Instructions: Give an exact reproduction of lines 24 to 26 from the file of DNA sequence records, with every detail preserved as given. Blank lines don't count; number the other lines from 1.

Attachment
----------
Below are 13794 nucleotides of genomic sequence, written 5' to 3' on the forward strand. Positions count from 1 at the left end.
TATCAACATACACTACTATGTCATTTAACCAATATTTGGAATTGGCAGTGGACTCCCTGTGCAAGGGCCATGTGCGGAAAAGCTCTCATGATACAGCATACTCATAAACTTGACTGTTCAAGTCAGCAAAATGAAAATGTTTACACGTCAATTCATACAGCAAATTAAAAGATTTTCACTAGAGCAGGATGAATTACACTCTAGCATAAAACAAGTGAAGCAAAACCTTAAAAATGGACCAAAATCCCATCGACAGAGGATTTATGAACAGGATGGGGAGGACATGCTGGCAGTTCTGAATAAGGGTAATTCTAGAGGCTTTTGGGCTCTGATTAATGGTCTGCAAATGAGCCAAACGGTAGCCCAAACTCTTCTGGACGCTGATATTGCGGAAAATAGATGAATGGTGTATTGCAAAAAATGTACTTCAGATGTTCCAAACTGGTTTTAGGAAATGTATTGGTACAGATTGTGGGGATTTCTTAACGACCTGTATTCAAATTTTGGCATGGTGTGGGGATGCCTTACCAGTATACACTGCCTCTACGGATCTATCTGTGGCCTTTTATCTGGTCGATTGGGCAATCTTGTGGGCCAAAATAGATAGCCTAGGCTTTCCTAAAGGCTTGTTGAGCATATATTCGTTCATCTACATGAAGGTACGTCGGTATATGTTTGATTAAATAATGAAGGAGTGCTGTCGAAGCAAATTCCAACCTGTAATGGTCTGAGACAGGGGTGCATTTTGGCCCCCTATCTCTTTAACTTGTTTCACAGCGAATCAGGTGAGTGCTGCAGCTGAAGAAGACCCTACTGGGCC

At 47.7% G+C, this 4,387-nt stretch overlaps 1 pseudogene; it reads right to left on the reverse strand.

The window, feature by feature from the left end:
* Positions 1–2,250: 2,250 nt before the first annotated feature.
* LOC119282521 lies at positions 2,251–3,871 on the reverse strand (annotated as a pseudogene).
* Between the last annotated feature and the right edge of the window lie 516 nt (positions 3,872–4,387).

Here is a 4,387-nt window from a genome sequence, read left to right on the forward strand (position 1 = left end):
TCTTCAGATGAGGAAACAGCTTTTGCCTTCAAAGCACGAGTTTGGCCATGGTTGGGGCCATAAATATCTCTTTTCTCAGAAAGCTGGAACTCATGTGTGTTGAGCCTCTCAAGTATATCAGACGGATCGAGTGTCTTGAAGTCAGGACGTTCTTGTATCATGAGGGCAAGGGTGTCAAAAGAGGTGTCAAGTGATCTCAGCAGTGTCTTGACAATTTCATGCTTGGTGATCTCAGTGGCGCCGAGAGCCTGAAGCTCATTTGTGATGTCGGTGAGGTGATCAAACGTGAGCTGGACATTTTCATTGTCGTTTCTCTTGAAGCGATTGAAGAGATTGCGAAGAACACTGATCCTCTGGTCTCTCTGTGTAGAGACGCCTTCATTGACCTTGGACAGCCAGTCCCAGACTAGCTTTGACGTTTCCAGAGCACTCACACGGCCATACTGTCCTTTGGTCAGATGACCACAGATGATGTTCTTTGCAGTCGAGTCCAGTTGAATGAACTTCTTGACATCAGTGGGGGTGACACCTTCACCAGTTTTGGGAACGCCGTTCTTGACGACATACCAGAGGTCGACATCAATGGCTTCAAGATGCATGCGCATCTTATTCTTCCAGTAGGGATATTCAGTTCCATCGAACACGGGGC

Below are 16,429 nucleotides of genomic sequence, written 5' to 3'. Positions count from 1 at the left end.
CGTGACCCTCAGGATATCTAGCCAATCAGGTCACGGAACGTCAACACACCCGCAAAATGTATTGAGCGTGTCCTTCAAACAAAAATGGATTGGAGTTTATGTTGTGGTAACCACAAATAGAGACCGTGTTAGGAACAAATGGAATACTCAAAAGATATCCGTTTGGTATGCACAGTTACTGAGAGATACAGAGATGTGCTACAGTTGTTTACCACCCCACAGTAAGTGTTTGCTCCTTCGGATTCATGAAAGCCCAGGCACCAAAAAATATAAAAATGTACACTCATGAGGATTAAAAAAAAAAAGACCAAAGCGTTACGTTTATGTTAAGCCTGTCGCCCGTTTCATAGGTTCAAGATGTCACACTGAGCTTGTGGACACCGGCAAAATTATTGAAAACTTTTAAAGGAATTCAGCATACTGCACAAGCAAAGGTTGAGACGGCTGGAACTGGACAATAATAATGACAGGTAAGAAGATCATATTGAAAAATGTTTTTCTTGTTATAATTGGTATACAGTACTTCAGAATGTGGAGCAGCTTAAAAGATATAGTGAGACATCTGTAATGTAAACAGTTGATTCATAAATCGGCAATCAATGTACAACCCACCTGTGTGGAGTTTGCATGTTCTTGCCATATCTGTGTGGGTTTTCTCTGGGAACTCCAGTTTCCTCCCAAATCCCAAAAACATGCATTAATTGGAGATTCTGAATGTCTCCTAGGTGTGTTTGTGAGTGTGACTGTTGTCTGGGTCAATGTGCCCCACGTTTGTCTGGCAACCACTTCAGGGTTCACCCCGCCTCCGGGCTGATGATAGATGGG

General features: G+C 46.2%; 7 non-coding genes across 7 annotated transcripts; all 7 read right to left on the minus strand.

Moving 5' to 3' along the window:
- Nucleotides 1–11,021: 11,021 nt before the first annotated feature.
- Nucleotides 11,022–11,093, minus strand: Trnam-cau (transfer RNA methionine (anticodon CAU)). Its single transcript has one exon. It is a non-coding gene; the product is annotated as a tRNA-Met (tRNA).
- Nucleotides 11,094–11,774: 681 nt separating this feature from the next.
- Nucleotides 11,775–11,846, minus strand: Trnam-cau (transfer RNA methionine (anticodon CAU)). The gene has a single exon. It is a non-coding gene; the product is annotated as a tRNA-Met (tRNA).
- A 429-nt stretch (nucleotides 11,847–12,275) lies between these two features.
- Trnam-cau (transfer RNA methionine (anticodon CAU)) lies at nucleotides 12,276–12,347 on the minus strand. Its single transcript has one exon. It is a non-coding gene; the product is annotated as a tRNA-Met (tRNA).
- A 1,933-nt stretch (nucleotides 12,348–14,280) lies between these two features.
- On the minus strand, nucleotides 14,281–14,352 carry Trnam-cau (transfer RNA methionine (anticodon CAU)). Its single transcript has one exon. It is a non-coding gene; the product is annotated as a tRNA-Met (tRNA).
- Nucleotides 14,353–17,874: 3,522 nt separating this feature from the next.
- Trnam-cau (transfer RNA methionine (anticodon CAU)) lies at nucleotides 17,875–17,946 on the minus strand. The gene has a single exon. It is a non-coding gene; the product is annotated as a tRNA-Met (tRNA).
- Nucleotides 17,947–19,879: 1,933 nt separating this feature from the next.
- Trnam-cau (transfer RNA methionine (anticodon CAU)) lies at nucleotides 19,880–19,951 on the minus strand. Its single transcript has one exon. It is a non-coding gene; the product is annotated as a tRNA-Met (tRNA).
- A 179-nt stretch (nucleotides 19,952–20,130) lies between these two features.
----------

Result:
- Nucleotides 17,947–19,879: 1,933 nt separating this feature from the next.
- Trnam-cau (transfer RNA methionine (anticodon CAU)) lies at nucleotides 19,880–19,951 on the minus strand. Its single transcript has one exon. It is a non-coding gene; the product is annotated as a tRNA-Met (tRNA).
- A 179-nt stretch (nucleotides 19,952–20,130) lies between these two features.